If you live in a multifamily building, it can be especially difficult to access recycling. Checking with your closest Keep Georgia Beautiful Affiliate or local municipality for local drop-off resources and nearby collection events is a great way to recycle more!

What’s the best way to sort and prepare recyclables for collection?

Be sure to always check with your local municipality for specific rules and regulations.

Across the board, best practices include:

  • No food or liquids. Be sure to clean and dry your recyclables! This helps stop food or liquids from spreading to other materials and decreases the chances of contamination.
  • No plastic bags. The bags can get caught in the recycling facilities’ trucks and machinery and damage them!
    • Take bags and film to a separate collection facility.
    • Keep your recyclables loose! Put them straight into the bin and not a bag.
  • Some folks sort out materials into different bins so it’s easier to dispose of them at drop-off locations. Another helpful trick, especially with plastics, is to take a marker and write the number, or plastic resin type, in larger print so you don’t have to keep searching for the tiny chasing arrows:

PET symbolAre there recycling laws in Georgia?

Always check with your local municipality for local recycling laws/policies. 

Even though there are not many statewide recycling laws, we need more put in place to create change! More supportive policies can yield stronger recycling infrastructure, access, and education across the state.

an assortment of plastic recycling


What to Recycle?

What can you recycle in Georgia? What are the easiest items to recycle?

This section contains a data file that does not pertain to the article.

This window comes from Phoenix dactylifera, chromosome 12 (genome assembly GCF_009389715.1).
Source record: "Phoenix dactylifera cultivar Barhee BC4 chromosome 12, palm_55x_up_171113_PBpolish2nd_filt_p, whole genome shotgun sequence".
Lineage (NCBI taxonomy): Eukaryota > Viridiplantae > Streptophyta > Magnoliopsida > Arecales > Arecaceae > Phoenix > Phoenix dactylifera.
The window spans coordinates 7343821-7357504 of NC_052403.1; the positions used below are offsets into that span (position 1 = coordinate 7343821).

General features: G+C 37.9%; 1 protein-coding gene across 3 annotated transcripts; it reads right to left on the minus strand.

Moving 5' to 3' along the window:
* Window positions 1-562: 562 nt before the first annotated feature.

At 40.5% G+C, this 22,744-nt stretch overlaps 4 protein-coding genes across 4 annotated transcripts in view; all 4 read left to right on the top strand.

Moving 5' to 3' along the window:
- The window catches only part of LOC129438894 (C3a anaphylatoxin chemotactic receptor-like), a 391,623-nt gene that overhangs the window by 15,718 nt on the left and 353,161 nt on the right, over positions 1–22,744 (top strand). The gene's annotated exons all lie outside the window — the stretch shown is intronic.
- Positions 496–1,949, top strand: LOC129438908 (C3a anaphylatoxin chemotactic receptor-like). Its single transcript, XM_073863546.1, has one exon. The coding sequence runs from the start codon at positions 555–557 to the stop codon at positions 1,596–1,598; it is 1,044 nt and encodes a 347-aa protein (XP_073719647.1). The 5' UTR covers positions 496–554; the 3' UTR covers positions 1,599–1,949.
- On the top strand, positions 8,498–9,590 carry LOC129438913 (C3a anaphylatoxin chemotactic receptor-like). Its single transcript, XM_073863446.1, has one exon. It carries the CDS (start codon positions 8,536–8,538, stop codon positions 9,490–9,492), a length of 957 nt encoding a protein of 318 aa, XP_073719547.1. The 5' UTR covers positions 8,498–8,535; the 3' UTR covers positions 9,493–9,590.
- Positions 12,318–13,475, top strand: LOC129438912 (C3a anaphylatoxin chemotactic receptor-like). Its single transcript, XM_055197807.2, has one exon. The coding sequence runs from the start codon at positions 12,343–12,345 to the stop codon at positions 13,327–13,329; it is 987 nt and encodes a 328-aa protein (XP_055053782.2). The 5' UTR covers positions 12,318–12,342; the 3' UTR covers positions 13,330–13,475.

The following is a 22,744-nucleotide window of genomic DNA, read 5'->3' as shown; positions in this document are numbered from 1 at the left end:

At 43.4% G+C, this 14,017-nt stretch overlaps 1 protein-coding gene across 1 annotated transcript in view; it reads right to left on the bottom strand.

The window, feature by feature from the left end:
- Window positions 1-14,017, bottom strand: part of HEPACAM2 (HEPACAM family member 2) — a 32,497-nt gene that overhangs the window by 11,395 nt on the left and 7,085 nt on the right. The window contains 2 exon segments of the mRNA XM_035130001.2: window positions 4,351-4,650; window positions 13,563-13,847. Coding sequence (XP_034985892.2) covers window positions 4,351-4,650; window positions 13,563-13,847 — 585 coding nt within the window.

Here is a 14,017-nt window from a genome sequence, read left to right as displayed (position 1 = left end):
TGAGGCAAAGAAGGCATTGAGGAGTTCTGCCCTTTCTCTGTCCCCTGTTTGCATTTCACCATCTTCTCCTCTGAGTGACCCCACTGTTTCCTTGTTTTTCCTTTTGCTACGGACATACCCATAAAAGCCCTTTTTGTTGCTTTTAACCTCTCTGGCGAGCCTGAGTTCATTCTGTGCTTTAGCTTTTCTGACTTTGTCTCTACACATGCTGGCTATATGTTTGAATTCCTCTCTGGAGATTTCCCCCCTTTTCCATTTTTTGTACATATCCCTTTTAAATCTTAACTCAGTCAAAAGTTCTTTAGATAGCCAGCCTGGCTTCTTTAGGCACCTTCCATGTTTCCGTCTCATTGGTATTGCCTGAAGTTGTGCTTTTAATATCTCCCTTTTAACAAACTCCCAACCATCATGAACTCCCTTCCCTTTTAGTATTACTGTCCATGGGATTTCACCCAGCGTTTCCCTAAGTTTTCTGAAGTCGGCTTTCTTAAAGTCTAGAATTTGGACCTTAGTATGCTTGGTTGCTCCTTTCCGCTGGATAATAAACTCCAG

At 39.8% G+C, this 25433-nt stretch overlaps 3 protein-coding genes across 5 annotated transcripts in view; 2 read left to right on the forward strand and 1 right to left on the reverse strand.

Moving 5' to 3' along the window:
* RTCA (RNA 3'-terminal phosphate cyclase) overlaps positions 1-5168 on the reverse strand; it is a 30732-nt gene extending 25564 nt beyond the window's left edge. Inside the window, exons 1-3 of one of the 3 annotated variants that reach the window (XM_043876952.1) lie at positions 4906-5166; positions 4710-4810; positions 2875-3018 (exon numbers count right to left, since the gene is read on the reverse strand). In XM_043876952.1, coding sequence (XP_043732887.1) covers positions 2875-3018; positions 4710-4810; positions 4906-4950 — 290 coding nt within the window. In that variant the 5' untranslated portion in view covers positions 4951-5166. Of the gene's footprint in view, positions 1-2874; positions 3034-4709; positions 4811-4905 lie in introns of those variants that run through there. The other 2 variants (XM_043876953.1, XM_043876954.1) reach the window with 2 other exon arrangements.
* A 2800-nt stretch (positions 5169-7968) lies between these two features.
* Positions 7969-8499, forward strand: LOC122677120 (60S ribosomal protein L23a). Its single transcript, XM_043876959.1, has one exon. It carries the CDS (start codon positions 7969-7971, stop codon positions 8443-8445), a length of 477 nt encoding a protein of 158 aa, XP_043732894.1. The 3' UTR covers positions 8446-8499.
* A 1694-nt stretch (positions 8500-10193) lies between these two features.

Check with your local municipality for guidance and visit your local Keep Georgia Beautiful Affiliate’s website for local events and more local opportunities.

To make recycling a little easier, take baby steps! Start with collecting these 5 items to recycle. Make sure they are clean, dry, and loose (not in a plastic bag).

  • Plastics #1 and #2
  • Aluminum
  • Metal
  • Mixed Paper
  • Corrugated Cardboard

What do the different recycling symbols mean? 

The symbol with the numbers inside the chasing arrows is called a Resin Identification Code (RIC) and it identifies the type of resin that the plastic is made of and is an indicator of the recyclability of the material. 

RIC Plastic Codes Graphic-1

Do you need to clean what you recycle?

Yes, make sure your recyclables are clean and dry before putting them in a bin! This helps prevent contamination of other materials. 

Think of a yogurt container that still has yogurt in it; when that is tossed in a bin with other items, that yogurt could then get all over your cardboard and mixed paper, which decreases their value to be recycled into new material. 

A tip to make cleaning your recyclables easier: next time you do your dishes, throw those hard-to-clean recyclable items into the sink or dishwasher, too!

Does glass need special treatment for recycling?

Always check with your local municipality’s website for more information.

Check to see if the glass in question is food-grade or flat glass: 

  • Food-Grade: Check to see if the drop-off location needs the glass to be separated by color (clear, amber, green) or if it can all go into one bin. Examples of food-grade glass include:
    • Wine bottles
    • Beer bottles
    • Pickle jars
    • Peanut butter jars
    • Condiment jars
    • Baby food jars
    • Soda bottles 
    Rinse and dry food-grade glass, and remember to remove the lids. 
  • Flat glass (Non-food-grade): Flat glass is treated with chemicals and must be recycled separately from food-grade glass. Examples include:
    • Window plate
    • Glass tables
    • Table inserts
    • Shower door glass
    • Glass panel office dividers
    • Car window/windshield glass

If you are unsure about whether your local processor accepts a certain type of glass, always reach out and ask. It’s better to ask a question than possibly contaminate the recyclables.